Another favorite character for me was Maria. Maria was awesome because she filled the role that would’ve been given to a love interest. She was the grounding character that brought Carol back to herself and reaffirmed her mission to do the right thing. She was caring and could make a joke. She worked well with all the characters she interacted with, and she was useful in saving the day. I like the friendship shown between her and Carol. It felt real and it showed how important it is to have loyal and kind friends by your side.
Now let me talk about Jude Law, because he fits in to Marvel’s other common problem: the villains. Recently, we’ve had Killmonger and Thanos. They’re dynamic and are already two of the top villains Marvel has put to screen. Law’s character is Yon-Rogg (I finally Googled it), and the potential for him to be great was there. It’s criminal to me because he’s such a great actor. I love him whenever I see him. This role was no exception. He did great with what he was given, but that’s just it. He wasn’t given too much to work with. It chalks up to his muddy motivation. We just know that the Kree want to destroy the Skrull because the latter wouldn’t give in to the Kree’s rule. That’s the basis of the war, but Yon-Rogg can be more complex. At first it seems like he cares about Carol, but then that goes out the window for the most part when we find out he’s the one who abducted her. We never quite know if he genuinely cares for her or if he’s manipulative. He has a moment where he says that he used his blood to transfuse into Carol’s body. The way he said it made it sound like he felt a real connection to her. He never really tries to kill her, but he’s suddenly cold toward her. I would’ve loved to see more of his thoughts. He could’ve been so dimensional if I just knew what motivated him and how he felt toward Carol. However, I will still put him above most Marvel villains with how interesting he was and could have been.
Overall, this was a pretty good movie by craft standards. There were fun camera angles and movements, and great looking special effects. When Carol was flying at the end was what really got me excited. I was practically squirming in my seat because I felt like I wanted to fly. The music was nothing too special in terms of the score. The blast from the past songs from the nineties were awesome. Shout out to "Chasing Waterfalls." They used No Doubt’s “Just a Girl” for one of the final fight scenes and I was living for it. My personal favorite was the credit song choice. They used Hole’s “Celebrity Skin.” When that guitar riff started, I was ready to sing the whole song (and I almost did).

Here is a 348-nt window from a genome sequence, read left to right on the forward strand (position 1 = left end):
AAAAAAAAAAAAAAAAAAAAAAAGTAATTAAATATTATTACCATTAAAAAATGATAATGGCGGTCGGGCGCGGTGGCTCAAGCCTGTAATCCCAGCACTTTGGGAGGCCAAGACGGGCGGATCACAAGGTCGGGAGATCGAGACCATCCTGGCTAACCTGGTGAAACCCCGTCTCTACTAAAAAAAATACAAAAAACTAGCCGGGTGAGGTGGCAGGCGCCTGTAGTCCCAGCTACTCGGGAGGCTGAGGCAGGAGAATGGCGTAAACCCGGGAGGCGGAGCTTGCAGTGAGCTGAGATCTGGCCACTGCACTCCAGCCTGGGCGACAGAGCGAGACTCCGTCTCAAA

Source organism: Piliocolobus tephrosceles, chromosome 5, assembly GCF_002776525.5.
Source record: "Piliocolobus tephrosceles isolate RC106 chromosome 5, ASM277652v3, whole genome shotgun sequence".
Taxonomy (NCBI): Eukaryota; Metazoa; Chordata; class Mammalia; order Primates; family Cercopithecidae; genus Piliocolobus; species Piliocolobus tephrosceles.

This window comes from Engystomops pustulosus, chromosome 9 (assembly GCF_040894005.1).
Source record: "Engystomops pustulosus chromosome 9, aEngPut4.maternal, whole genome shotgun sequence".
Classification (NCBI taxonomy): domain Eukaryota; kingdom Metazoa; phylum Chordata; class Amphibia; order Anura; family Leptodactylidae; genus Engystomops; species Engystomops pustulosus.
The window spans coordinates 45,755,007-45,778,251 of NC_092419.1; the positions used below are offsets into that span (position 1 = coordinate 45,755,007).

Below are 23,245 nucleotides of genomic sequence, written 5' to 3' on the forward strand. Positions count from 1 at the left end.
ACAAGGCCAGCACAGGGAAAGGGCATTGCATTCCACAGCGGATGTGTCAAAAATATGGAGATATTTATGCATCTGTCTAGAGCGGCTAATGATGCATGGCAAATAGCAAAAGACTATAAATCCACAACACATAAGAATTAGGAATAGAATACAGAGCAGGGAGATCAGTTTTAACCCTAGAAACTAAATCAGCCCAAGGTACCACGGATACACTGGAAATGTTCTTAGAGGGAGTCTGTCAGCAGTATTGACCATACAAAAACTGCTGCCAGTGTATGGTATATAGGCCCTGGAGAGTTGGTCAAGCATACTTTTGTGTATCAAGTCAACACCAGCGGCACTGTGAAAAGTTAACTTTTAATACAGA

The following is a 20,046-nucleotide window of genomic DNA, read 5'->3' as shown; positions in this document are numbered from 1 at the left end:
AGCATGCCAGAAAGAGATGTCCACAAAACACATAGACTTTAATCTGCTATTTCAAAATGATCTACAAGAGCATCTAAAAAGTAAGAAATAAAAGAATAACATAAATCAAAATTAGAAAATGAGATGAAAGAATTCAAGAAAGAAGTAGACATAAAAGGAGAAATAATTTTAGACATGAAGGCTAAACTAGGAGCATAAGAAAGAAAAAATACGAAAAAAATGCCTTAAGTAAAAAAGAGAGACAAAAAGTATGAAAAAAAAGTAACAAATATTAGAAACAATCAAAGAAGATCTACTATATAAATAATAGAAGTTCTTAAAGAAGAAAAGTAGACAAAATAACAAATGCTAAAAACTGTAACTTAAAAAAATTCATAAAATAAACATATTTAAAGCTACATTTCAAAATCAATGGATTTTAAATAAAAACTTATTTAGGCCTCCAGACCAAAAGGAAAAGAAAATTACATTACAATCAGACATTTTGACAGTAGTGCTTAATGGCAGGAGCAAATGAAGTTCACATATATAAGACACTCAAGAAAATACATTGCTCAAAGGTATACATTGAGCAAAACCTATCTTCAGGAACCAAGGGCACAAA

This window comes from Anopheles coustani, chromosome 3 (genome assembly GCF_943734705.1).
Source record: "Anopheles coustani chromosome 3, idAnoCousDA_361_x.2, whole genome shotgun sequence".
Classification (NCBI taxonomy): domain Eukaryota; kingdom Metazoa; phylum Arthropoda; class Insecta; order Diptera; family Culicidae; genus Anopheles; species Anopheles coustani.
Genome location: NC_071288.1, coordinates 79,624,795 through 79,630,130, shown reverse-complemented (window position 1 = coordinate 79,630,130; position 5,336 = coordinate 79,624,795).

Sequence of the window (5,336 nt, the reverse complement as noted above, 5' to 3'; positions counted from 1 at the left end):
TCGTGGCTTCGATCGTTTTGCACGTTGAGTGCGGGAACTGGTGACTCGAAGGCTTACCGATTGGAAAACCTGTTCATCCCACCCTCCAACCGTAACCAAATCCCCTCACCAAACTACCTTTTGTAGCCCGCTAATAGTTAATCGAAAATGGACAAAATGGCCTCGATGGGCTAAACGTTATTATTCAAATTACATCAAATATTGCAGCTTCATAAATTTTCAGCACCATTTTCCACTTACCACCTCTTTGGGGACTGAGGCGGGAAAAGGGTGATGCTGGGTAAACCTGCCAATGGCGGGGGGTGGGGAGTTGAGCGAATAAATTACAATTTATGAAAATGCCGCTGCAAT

The first post credit scene was also fun. The remaining Avengers post-Thanos-snap found Fury’s pager to call Carol. Carol shows up and asks where Fury is. It’s simple and to the point, but it makes Endgame feel closer than ever. Also it might be the last time we see a bearded Captain America, which makes me want to cry. Keep your beard, Steve!
If there was one thing that got under my skin and wouldn’t leave, it’s that damn Tesseract. Yes, the power that Carol has comes from the pesky blue cube that raises more questions than it answers. To recap, the Tesseract was sunk at the bottom of the ocean after Captain America: The First Avenger before being recovered by SHIELD. Which begs the question, how did the Air Force doctor with no connection to SHIELD get it and hurl it into space? And then we’re supposed to believe Fury has been in possession of it for almost two decades without doing anything with it until the first Thor movie? Then there’s the matter of Fury not knowing basics about how the Tesseract when he’s clearly seen how it powers things in Captain Marvel. Long story short: I hate the Tesseract. It just makes the MCU confusing. These continuity errors annoy me because it shows how much is being made up as they go on. They were lucky Spider-man was integrated as if he was always there. It’s a little different with Carol. Why was the snap the only time Fury paged her? He didn’t page her for Loki? For Ultron? Those qualify as emergencies, and she would’ve ended those battles immediately. For Carol, it doesn’t feel like she’s always been in the MCU.
I had fun watching Captain Marvel. Will I go see it again in theaters? No, but I’ll watch it when it comes out on DVD... Ok, I might see it again if I have people who really want to go with me to see it. It was just enough hype to get us ready for Endgame coming in just over a month. It’ll probably do very well at the box office and with critics. Hopefully Marvel will keep up their good work and keep people interested as the end of an era is right around the corner. Carol Danvers is a great hero to start with.